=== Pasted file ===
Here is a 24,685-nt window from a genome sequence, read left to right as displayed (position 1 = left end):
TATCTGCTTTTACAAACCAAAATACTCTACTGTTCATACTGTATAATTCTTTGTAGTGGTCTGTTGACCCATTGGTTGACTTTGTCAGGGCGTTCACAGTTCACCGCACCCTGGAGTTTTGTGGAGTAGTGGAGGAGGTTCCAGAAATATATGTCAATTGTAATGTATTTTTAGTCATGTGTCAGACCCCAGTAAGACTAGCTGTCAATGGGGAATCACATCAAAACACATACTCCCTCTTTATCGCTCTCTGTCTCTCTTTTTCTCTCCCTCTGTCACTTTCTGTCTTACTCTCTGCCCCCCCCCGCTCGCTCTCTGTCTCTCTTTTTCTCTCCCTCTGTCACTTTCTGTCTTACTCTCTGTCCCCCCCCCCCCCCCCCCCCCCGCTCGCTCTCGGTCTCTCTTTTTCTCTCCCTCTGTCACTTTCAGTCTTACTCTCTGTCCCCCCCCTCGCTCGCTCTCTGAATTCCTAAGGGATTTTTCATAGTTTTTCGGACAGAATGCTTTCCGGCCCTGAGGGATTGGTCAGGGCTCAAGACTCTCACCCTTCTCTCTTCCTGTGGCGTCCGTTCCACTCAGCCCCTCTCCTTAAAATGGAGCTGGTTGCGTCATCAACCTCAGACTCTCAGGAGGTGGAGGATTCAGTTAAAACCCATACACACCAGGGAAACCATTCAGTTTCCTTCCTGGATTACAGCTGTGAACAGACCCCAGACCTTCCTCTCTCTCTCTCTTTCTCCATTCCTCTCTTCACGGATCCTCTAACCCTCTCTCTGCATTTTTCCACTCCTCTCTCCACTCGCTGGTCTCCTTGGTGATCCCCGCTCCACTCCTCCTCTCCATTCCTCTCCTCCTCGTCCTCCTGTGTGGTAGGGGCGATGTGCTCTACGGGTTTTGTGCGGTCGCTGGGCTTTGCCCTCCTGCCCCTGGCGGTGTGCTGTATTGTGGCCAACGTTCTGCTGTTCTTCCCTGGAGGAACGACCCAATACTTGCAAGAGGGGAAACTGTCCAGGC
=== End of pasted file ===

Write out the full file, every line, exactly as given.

Here is a 24,685-nt window from a genome sequence, read left to right as displayed (position 1 = left end):
TATCTGCTTTTACAAACCAAAATACTCTACTGTTCATACTGTATAATTCTTTGTAGTGGTCTGTTGACCCATTGGTTGACTTTGTCAGGGCGTTCACAGTTCACCGCACCCTGGAGTTTTGTGGAGTAGTGGAGGAGGTTCCAGAAATATATGTCAATTGTAATGTATTTTTAGTCATGTGTCAGACCCCAGTAAGACTAGCTGTCAATGGGGAATCACATCAAAACACATACTCCCTCTTTATCGCTCTCTGTCTCTCTTTTTCTCTCCCTCTGTCACTTTCTGTCTTACTCTCTGCCCCCCCCCGCTCGCTCTCTGTCTCTCTTTTTCTCTCCCTCTGTCACTTTCTGTCTTACTCTCTGTCCCCCCCCCCCCCCCCCCCCCCGCTCGCTCTCGGTCTCTCTTTTTCTCTCCCTCTGTCACTTTCAGTCTTACTCTCTGTCCCCCCCCTCGCTCGCTCTCTGAATTCCTAAGGGATTTTTCATAGTTTTTCGGACAGAATGCTTTCCGGCCCTGAGGGATTGGTCAGGGCTCAAGACTCTCACCCTTCTCTCTTCCTGTGGCGTCCGTTCCACTCAGCCCCTCTCCTTAAAATGGAGCTGGTTGCGTCATCAACCTCAGACTCTCAGGAGGTGGAGGATTCAGTTAAAACCCATACACACCAGGGAAACCATTCAGTTTCCTTCCTGGATTACAGCTGTGAACAGACCCCAGACCTTCCTCTCTCTCTCTCTTTCTCCATTCCTCTCTTCACGGATCCTCTAACCCTCTCTCTGCATTTTTCCACTCCTCTCTCCACTCGCTGGTCTCCTTGGTGATCCCCGCTCCACTCCTCCTCTCCATTCCTCTCCTCCTCGTCCTCCTGTGTGGTAGGGGCGATGTGCTCTACGGGTTTTGTGCGGTCGCTGGGCTTTGCCCTCCTGCCCCTGGCGGTGTGCTGTATTGTGGCCAACGTTCTGCTGTTCTTCCCTGGAGGAACGACCCAATACTTGCAAGAGGGGAAACTGTCCAGGC